The Family Table

Educating Families About the Benefits of Family Meals

Archive for the tag “6 week challenge”

You’re Invited to the Family Table Celebration Dinner – Sept. 27th

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Family Table Celebration Dinner – Sept. 27th

Celebrate the success of Family Table’s 2nd year by joining the McMillen Center at Fort4Fitness.

On Friday, September 27, the McMillen Center will announce the year 3 theme for the Family Table project, as well as celebrate “Together, We Eat Better.” In partnership with Fort4Fitness, a family meal is planned from 5 – 8:30 p.m. Bring a meal to Parkview Field, or join us at the Huntington University Picnic Pavilion for a pasta dinner. Contribute $10 to the Family Table project and receive a FREE pasta dinner.

Contribute $10 to the Family Table project and receive a FREE pasta dinner

To make a one time contribution, use your debit card, a Paypal account is not required.

SIGN UP to Receive Prizes:

  • $200 Waiter on the Way Gift Certificate
  • $300 Package from Bussick Orthodonics
  • Admission and Lessons to Ice Skate at Lutheran Health Sports Center
  • 2 Olive Oil Bottles and Gift Basket from The Olive Twist
  • Tanglewood Berry Farm Cookbook
  • Canlin Ice Family Pass Certificate
  • Sky Zone 4 Family Fun Package
  • Crazy Pinz Group Party Package
  • Crazy Pinz Kingpin Membership

For more infromation on Family Meals, visit http://www.FamilyTableOnline.org

McMillen Center for Health Education | 260-456-4511 | schedule@mcmillencenter.org | http://www.mcmillencenter.org | 600 Jim Kelley Blvd. | Fort Wayne, IN 46816

Thanks to our Family Table sponsors:

Tip of the Week: Picky Eaters

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This Week’s Featured Recipe

Got a picky eater on your hands? Does your child eat a limited number of healthy foods? Join the club. What’s a parent to do?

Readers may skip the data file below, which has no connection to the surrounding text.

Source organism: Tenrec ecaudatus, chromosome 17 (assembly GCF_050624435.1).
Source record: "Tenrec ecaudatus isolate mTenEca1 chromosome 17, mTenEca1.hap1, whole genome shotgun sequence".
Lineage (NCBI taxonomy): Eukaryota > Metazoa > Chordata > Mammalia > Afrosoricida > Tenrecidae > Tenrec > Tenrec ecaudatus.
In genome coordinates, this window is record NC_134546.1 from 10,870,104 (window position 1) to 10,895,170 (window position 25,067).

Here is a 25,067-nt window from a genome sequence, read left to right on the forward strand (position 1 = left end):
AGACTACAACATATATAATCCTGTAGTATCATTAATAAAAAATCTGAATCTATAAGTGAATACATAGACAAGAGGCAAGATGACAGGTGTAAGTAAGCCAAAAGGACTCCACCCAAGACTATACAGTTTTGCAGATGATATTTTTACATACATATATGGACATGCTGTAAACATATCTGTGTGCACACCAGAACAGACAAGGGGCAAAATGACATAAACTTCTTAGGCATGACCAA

First, for a fresh perspective, let’s change the word “picky” to “selective”. Sounds better already doesn’t it? Babies come in to the world enjoying slightly sweet, totally bland food (called milk). Children’s senses of smell and taste are keen. Different textures are scary. There’s even a DNA factor at play about how intensely a flavor is perceived. Children discern the taste of food differently than their parents.

What can you do? Sit back, relax and don’t take it personally. All children are selective. Child feeding specialist Ellyn Satter suggests we parents, “Be considerate without catering.” That translates into offering healthy foods for the whole family.

When Junior tells you that new dish doesn’t taste good, accept that it might not taste good to him – that’s considerate. But, continue to serve it in your regular mealtime rotation- that’s not catering. Someday (hopefully before he leaves for college), Junior might take a bite! Coaxing, bribing, rewarding and punishing with food will likely cause a bigger problem down the road.

Be consistent with meal and snack times so that your child will know his next meal is just a few hours away. All day grazing is ill-advised and does not help you establish good mealtime habits. At mealtime, offer a food from at least three of the five food groups (milk, protein, grains, vegetables and fruits) and let your child, her appetite and her tastebuds be her guide.

marcia

Marcia Crawford, MS, RDN

Tip of the Week: Top 10 Grocery Shopping Tips

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This Week’s Featured Recipe

Grocery Shopping

Planning is the key to quick, easy and economical grocery shopping.  Check out our ten tips to help make your shopping painless.

1.  Plan meals and snacks a week in advance and write them down.  Create or download a form that makes sense to you. There are phone apps for this as well.

2.  Set aside one-half hour to write it all down; gather your family calendar (and the school’s lunch calendar) to determine who will be eating which meals.  This half-hour will shrink to about 7 minutes in no time as you re-cycle your best days.

3.  Be realistic; if no one likes Brussels Sprouts, don’t plan them into your menus.

4. Check your refrigerator, freezer and cupboards for inventory.  Any foods that need to be used up?  Any foods that no one has any intention of eating?  Plan to use up the odds and ends or donate or discard the “bad” purchases.

5. Don’t hesitate to make planned-overs (they taste so much better than leftovers). That roast chicken on Sunday not only becomes a sandwich on Monday but chicken noodle soup on Tuesday.

6.  There’s great convenience in single serving items for lunches but you are paying more for the package than the food.  Buy a large bag and have one of the kids count out portions into reusable containers.

7. For fresh produce, consider their shelf-life.  Use highly perishable fruits and veggies early in the week and keep those that have a longer shelf life for days 6 and 7.